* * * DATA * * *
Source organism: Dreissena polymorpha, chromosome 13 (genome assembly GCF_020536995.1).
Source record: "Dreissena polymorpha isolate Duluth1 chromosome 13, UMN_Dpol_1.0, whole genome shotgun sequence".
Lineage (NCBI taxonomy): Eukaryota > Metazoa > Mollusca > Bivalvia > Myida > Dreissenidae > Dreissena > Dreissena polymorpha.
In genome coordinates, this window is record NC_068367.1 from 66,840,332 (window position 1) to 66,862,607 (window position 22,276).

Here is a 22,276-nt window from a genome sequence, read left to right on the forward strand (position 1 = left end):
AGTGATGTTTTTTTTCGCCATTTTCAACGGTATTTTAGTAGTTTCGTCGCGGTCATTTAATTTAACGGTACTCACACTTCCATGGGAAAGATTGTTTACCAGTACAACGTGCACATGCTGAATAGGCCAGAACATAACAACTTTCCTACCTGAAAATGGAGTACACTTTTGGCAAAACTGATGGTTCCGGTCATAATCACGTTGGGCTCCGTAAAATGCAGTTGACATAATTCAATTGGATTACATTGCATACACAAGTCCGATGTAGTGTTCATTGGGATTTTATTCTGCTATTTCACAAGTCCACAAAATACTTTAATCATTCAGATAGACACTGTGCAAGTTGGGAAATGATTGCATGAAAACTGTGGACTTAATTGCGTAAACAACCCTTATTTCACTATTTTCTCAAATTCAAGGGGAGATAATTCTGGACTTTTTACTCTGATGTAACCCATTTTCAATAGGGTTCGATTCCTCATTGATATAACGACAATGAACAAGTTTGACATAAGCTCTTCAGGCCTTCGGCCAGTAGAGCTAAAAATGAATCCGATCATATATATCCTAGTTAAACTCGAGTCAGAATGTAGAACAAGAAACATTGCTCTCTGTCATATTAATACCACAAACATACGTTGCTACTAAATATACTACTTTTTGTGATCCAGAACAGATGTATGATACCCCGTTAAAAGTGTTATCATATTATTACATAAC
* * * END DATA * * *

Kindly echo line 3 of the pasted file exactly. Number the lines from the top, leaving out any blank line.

Lineage (NCBI taxonomy): Eukaryota > Metazoa > Mollusca > Bivalvia > Myida > Dreissenidae > Dreissena > Dreissena polymorpha.